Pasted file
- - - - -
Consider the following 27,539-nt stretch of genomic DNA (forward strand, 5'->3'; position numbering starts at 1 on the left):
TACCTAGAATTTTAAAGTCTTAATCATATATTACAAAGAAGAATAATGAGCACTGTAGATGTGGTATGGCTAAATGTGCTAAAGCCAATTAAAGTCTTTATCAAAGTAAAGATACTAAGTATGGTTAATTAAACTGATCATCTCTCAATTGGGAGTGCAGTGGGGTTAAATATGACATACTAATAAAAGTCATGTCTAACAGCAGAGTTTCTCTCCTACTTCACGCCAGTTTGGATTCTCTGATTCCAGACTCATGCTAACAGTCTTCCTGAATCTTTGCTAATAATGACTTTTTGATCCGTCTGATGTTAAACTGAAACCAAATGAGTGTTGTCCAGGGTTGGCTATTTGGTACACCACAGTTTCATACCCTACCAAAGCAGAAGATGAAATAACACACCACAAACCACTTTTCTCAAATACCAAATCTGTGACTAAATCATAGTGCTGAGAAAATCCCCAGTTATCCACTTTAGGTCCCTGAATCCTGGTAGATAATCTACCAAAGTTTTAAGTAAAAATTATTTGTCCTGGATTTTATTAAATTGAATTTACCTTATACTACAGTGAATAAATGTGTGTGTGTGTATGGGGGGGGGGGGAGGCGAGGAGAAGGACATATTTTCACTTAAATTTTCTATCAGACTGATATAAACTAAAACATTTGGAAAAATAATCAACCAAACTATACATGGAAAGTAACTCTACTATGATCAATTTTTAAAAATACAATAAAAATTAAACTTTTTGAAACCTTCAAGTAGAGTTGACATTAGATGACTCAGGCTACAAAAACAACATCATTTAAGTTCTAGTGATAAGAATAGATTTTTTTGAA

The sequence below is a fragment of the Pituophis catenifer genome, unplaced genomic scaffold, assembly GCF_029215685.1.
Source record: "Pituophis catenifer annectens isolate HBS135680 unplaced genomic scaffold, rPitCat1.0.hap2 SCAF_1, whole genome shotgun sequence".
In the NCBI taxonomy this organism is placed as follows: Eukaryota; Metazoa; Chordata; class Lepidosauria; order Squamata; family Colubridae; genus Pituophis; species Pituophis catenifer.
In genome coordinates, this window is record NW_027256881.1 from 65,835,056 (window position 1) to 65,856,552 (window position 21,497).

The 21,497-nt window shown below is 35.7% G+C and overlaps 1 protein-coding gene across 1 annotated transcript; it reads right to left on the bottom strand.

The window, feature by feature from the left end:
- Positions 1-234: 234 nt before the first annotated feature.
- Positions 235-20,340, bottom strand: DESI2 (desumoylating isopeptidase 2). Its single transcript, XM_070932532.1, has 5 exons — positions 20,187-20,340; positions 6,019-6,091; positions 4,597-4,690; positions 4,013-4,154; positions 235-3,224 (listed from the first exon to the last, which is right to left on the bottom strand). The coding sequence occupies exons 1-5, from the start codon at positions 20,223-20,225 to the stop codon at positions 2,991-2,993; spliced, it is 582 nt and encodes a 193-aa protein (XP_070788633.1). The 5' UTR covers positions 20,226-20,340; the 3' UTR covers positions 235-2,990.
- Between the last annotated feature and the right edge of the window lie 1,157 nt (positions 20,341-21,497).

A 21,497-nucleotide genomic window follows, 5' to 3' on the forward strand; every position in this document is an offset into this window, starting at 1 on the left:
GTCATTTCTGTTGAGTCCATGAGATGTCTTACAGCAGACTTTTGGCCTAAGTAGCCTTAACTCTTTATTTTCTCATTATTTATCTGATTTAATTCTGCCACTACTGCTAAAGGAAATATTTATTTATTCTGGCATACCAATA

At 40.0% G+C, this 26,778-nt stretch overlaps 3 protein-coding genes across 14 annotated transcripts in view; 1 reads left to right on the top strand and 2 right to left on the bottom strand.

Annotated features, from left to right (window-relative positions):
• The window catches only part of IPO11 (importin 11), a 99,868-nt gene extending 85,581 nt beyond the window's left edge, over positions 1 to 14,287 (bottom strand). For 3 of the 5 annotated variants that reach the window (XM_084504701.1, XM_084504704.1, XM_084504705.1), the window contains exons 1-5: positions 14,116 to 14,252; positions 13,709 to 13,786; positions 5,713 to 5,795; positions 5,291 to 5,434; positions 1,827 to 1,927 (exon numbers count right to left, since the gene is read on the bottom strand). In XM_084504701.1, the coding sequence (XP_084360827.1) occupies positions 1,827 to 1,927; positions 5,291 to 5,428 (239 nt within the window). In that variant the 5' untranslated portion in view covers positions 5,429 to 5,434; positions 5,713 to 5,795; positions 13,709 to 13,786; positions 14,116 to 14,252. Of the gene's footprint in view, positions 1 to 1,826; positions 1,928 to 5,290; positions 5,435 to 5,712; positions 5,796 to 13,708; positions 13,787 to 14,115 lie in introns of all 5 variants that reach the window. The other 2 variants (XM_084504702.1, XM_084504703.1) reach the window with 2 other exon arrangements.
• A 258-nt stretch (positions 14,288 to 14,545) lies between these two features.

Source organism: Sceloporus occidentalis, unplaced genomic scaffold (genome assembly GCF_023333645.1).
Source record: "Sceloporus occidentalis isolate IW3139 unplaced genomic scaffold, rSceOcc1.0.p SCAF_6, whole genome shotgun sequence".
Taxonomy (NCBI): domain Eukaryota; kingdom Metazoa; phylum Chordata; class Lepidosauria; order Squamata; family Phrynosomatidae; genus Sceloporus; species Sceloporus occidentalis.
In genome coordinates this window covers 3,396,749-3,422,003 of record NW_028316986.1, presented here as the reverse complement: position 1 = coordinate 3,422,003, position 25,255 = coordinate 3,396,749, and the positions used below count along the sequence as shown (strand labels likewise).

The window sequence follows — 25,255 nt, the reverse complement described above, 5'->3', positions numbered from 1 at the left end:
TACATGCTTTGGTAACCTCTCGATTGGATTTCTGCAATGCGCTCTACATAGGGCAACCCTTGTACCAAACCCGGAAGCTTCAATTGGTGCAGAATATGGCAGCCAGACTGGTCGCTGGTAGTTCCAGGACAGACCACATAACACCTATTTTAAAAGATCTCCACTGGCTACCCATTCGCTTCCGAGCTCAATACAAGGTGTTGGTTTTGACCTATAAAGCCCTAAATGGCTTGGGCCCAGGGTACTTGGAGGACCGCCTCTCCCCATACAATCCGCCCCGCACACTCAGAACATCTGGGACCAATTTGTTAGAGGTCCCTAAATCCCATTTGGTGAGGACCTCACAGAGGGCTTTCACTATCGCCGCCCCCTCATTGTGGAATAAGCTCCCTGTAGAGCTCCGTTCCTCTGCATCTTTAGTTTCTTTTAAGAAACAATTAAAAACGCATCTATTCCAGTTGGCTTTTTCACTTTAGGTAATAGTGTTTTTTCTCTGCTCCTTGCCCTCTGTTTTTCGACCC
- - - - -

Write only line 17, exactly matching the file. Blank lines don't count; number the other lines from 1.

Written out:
• A 258-nt stretch (positions 14,288 to 14,545) lies between these two features.